Free for educational use
TV Soap Opera
Year of production - 2005
Duration - 3min 55sec
Tags - audiences, communities, identity, soap operas, television, television programs, see all tags
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About the Video Cliptop
The interviews with Megan Spencer, Scott Goodings, Mac Gudgeon and Corinne Grant were recorded for the website From Wireless to Web, produced in 2005.
Megan Spencer is a film critic, reporter and filmmaker. Scott Goodings is a self-proclaimed “TV freak” and walking archive. Corinne Grant is a comic, writer and actor. Mac Gudgeon is a screenwriter and a community television advocate. You can view their full biographies at From Wireless to Web
The website is a selective history of broadcast media in Australia. Decade by decade, from radio and newsreels to TV and the internet, this history shows how the Australian broadcast media developed and shaped the way Australians see themselves.
From Wireless to Web is a Film Australia production in association with Roar Film.
Students have the opportunity to define, exercise and evaluate rights and responsibilities associated with being a young adult including the concept of working together for the common good.
Students develop skills in collective decision making and informed civic action.
Students evaluate ways in which individuals,groups and governments use the media and ICT to shape opinion and manage controversy..
The 1970s was Australia’s great decade of change – changing visions, changing values and a changing 'vibe’. The new socially progressive Labor Government under Gough Whitlam reshaped core beliefs and promoted social justice and equality for all Australians. A distinctly 'Aussie’ culture emerged in art, music, fashion and on the stage and screen. And Sydney finally opened its Opera House.
TV Soap Opera
When television was introduced to Australia much of the programming was imported from overseas, especially from the United States. Popular programs included quiz shows, variety shows and 'soapies’ – long-running series that typically screened on daytime television.
One of the first successful locally produced television soap operas was Bellbird, which launched in 1967, produced by the ABC. The achievement of Bellbird – and indeed all Australian 'soaps’ – was nothing short of miraculous. Punishing production schedules were necessary because of the need to create product week-by-week, on minuscule budgets with limited resources.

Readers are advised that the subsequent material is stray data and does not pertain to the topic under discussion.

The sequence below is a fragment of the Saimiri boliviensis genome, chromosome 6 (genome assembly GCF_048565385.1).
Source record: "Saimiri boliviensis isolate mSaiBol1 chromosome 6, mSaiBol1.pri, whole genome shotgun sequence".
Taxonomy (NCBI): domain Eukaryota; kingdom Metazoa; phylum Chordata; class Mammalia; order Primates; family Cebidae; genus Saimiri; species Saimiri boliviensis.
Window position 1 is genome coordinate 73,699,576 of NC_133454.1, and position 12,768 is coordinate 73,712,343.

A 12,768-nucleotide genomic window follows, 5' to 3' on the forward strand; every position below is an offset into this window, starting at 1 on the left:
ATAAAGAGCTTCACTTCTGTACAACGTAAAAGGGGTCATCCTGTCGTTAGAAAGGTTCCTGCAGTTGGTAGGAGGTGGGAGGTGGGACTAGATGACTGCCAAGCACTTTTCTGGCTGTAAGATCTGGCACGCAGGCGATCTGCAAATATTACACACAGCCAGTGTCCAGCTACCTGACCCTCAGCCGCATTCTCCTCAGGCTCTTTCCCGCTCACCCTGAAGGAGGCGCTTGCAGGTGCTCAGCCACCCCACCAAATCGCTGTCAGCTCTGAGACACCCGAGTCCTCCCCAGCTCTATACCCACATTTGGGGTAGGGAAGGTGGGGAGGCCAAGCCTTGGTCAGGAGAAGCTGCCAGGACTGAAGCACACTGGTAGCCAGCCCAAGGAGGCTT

Bellbird depicted life in a small Australian country town, a fictional place that lent its name to the show’s title. Most of the series was shot at the ABC’s Melbourne studios in Elsternwick, with only limited location work in towns around Melbourne and Victoria. Bellbird screened for 15 minutes leading in to the 7 o’clock news, from Monday to Thursday. The series was a huge hit in rural and regional Australia because it dealt with the concerns of people living on the land and the dynamics of small country town life. The ABC produced 1693 episodes of Bellbird and the series ran for 10 years, until 1977.
The next breakthrough Australian television series, much more modern and risqué, was the 1972 'soap’ Number 96, which set a new standard and wholly different tone for Australian TV 'soapies’. Other popular and successful local soap operas included The Box (1974), The Young Doctors (1976), The Restless Years (1977), and Prisoner (1979).
1. Students discuss the concept of a ‘TV soap opera’. What are the ingredients and features of a TV soap opera? Using the students’ understandings and TV guide list the soap operas that are currently on TV, noting in particular those programs created for a young audience.
2. In small groups, students select one program and deconstruct its major features, including location, cast, major story themes, attitudes, embedded beliefs and values, the targeted viewing audience, and the incorporation of advertisements. Share the findings of the groups.
3. Students explore the extent to which they believe a distinct ‘Aussie culture’ is embedded in TV soap operas. What values apear to be in the soap operas? What democratic concepts (for examples, rules,cultural diversity, social justice) also appear to be in these programs?
4. According to Corinne Grant, how do TV soaps help build community? Do you think that this is a valid statement? Give specific reasons for your answer and examples from current programs. How does Megan Spencer describe Neighbours? Do you think that a TV soap opera could be a useful source for future historians studying Australian life?
Go to From Wireless to Web for more about the history of broadcast media in Australia.